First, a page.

The World’s Worst Industrial Disaster: Who’s To Blame?

In the early hours of December 3rd 1984, between 30-40 tons of methyl isocyanate, a highly toxic gas, leaked from the Union Carbide pesticide plant just three miles outside of Bhopal, India. The poisonous gas burned people eyes, throats, and resulted in the immediate death of at least 3,800 people. In a 2006 affidavit Indian government figures estimate that over 5,200 people were killed and several thousand other individuals were severely disabled. Following the disaster, Union Carbide tried to avoid any legal responsibility. Survivors fought for years to bring justice to the suffering they faced. The cause of the disaster remains under debate even today. Many, including local activists and the Indian government, argued that poor management and maintenance led to a backflow of water into the methyl isocyanate tank and led to the leak. However, Union Carbide disagreed. In 1985 they began an extensive investigation into the incident, conducted more that 70 interviews and “examined some 70,000 pages of plant records and documentation that the Indian government had reluctantly released”. They concluded, around 3 years later in The Jackson Browning Report, that a large volume of water had been put into the methyl isocyanate tank. In short, it was an act of sabotage.  Eventually the company reached a settlement with the Indian government. They accepted moral responsibility and paid a compensation of $470 million. This disaster created sentiments of distrust and hatred of American companies, as seen so clearly in Animal’s People. So, who’s to blame for what happened? The “Kampani” from “Amrika”? Or those who sabotaged the pesticide plant? How does this change the way we think about the book and how blame is divided?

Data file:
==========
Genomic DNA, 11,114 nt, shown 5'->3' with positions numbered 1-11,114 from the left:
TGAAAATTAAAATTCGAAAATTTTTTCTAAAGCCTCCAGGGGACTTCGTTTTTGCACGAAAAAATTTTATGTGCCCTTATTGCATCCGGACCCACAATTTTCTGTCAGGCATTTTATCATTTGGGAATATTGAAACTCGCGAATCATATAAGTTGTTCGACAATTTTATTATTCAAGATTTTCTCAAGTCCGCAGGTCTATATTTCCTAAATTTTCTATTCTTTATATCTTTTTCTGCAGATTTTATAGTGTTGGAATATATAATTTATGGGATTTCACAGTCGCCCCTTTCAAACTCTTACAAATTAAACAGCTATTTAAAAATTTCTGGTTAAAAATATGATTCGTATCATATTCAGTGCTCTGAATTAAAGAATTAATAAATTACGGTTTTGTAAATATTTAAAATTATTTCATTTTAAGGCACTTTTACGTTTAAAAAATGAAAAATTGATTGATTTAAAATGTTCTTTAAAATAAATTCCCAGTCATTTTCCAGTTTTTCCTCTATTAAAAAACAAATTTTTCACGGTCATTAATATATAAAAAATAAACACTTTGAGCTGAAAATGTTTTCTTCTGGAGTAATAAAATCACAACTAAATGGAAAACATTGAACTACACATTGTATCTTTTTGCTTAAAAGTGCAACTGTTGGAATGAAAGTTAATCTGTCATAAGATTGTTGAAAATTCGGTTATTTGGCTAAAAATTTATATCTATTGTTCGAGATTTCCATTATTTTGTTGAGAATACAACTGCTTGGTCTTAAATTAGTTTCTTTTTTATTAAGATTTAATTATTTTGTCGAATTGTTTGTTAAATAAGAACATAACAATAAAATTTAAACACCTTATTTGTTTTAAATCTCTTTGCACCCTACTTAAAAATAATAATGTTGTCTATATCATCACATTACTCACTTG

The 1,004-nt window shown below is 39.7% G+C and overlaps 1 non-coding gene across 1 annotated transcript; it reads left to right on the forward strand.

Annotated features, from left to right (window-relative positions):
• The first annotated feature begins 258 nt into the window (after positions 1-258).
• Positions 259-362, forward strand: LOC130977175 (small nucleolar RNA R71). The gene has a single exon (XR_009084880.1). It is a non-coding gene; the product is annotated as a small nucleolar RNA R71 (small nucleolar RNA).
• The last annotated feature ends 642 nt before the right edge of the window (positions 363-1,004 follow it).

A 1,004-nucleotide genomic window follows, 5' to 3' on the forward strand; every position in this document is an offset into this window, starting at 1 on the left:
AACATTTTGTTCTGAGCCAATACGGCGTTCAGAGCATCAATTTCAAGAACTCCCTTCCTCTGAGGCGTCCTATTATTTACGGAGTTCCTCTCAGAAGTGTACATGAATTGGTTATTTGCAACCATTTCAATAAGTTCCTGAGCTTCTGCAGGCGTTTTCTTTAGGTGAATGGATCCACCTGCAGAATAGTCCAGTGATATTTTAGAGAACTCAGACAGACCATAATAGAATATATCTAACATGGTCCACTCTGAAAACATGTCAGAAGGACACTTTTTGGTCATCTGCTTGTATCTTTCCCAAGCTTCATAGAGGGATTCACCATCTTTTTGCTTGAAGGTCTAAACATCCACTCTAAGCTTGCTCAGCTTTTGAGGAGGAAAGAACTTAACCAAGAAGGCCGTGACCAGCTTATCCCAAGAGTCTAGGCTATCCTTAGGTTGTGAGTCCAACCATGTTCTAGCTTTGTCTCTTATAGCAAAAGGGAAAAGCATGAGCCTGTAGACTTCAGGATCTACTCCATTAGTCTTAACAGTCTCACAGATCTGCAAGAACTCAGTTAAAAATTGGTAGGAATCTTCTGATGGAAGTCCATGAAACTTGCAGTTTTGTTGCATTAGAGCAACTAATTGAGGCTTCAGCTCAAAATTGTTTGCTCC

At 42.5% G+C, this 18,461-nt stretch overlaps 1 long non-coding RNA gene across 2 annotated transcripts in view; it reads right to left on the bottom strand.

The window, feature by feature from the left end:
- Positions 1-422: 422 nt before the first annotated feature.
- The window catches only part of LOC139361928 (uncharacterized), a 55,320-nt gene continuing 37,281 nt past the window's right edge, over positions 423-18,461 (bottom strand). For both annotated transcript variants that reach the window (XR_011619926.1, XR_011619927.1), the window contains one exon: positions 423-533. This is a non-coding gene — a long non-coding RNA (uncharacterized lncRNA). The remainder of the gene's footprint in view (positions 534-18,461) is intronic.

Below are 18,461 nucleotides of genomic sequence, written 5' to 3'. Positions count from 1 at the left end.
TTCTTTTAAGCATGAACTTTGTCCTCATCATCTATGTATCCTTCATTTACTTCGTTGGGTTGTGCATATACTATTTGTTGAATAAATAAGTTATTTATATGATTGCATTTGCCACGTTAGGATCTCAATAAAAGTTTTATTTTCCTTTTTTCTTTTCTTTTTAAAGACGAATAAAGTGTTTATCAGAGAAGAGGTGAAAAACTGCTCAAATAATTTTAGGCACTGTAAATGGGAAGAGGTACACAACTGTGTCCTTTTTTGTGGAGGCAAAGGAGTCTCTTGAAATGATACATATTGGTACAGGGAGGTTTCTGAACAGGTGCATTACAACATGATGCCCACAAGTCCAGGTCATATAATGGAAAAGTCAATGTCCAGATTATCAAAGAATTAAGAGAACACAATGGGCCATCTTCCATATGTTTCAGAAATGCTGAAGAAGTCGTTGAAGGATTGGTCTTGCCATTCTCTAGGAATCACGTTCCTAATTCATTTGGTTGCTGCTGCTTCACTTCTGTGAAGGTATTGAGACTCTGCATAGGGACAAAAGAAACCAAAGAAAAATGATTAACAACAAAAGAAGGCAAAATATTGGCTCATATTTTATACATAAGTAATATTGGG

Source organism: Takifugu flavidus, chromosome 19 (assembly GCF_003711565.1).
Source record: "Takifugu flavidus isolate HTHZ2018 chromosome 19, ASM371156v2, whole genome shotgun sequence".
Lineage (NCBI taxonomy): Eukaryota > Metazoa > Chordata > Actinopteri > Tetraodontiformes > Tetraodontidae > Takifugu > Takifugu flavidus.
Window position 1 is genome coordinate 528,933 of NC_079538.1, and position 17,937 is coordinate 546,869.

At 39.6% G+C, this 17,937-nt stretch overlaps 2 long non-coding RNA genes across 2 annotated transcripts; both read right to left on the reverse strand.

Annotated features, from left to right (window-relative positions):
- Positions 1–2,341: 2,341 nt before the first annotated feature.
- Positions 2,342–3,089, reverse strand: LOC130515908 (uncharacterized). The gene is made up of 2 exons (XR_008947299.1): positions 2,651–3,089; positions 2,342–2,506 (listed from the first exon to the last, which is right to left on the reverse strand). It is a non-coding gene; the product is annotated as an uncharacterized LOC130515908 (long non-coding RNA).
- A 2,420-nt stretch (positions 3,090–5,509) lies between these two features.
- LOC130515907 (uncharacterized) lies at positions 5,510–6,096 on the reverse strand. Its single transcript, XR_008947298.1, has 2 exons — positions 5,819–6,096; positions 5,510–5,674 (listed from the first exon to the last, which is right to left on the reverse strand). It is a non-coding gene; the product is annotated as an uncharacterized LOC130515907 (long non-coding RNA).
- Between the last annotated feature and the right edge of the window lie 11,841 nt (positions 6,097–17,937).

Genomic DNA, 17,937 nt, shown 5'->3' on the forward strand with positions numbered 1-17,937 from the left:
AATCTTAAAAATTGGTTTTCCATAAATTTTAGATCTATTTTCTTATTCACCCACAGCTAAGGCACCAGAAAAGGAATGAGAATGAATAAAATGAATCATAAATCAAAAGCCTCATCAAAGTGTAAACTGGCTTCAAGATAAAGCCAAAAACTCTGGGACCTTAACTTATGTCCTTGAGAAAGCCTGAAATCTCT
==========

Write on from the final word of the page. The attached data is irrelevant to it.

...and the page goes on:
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  1. I think the question of “who’s to blame?” is a very important question to bring up. It may have initially appeared to be Kampani’s fault alone. Although given this information, we are forced to reconsider who is actually responsible for the catastrophe. Initially, it seemed to me that those who committed the sabotage are to blame, as they are the cause of the disaster. Yet, had the company invested in better and more effective security and surveillance, such an incident would not have occurred. Surely, in the United States, such measures would be legal requirements for any company running such a project. The same requirements may not have been imposed by the Indian government, which allowed this incident to occur, due to lack of precautions. Therefore, there are actually three parties to blame.

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